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Seasonal habitat selection of an expanding sika deer Cervus nippon population in eastern Hokkaido, Japan
- Sakuragi, Mayumi, Igota, Hiromasa, Uno, Hiroyuki, Kaji, Koichi, Kaneko, Masami, Akamatsu, Rika, Maekawa, Koji
- Wildlife biology 2003 v.9 no.2 pp. 141-153
- Cervus nippon, agricultural land, altitude, bamboos, databases, females, geographic information systems, grasses, habitat preferences, habitats, landscapes, migratory behavior, mixed forests, models, population growth, regression analysis, roads, snow, summer, telemetry, winter, Japan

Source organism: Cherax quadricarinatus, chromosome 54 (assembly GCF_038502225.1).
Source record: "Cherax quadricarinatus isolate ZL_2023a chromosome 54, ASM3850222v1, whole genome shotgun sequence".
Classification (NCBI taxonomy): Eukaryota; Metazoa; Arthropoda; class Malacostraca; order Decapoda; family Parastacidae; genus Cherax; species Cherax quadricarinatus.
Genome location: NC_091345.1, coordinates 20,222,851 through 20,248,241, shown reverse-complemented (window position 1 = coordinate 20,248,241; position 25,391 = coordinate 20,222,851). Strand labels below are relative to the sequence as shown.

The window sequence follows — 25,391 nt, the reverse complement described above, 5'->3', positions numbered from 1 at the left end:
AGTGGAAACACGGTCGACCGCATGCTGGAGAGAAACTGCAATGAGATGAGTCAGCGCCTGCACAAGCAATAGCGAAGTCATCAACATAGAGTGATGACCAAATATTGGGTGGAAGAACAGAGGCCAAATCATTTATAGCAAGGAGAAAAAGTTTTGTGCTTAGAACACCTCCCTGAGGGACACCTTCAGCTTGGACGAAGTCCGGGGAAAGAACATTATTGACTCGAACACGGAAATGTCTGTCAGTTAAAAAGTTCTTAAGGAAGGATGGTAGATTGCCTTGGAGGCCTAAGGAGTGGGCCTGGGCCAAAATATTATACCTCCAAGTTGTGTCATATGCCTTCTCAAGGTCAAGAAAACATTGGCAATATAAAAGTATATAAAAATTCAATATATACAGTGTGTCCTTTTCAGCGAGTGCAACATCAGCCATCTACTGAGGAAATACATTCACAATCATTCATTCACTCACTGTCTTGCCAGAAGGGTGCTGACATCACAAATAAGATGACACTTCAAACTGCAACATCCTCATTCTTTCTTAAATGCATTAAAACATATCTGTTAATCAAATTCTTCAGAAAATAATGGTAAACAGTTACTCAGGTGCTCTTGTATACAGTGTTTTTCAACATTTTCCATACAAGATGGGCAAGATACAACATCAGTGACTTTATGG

- Sika deer Cervus nippon in Hokkaido, Japan, have recovered from a population bottleneck about 120 years ago and their distribution has expanded rapidly in the last three decades. We tracked 53 radio-collared female sika deer, and obtained 4,430 locations during the 25-month study period from April 1997 to April 1999. We examined the seasonal distribution of female sika deer in relation to spatial landscape features (snow depth, vegetation, bamboo grass and roads) with a logistic regression model using a geographic information system database. We presented a population-landscape scale evaluation of sika deer habitat for summer and winter within the telemetry study area (TSA) using resource selection functions. We then extrapolated the model to the rest of eastern Hokkaido to discuss the seasonal migration for an expanding population. Most radio-collared sika deer (71%) moved between high-elevation summer and low-elevation winter ranges, whereas some (29%) moved between low-elevation summer and similar or high-elevation winter ranges. During winter, sika deer selected middle elevation habitats (200–400 m a.s.l.) with both a relatively low snow depth and the presence of coniferous and mixed forests. On the other hand, sika deer were widely distributed regardless of elevation during summer, although they were further from roads and less often in agricultural lands. Within the TSA, the suitable habitat was very limited during winter compared with during summer. Although migration from summer to winter ranges may depend on the abundance and distribution of suitable winter habitat at a landscape scale, migration from winter to summer ranges could not be explained from this study. Our approach is useful for understanding the relationships among seasonal habitat selection, seasonal migration and the expansion of the population.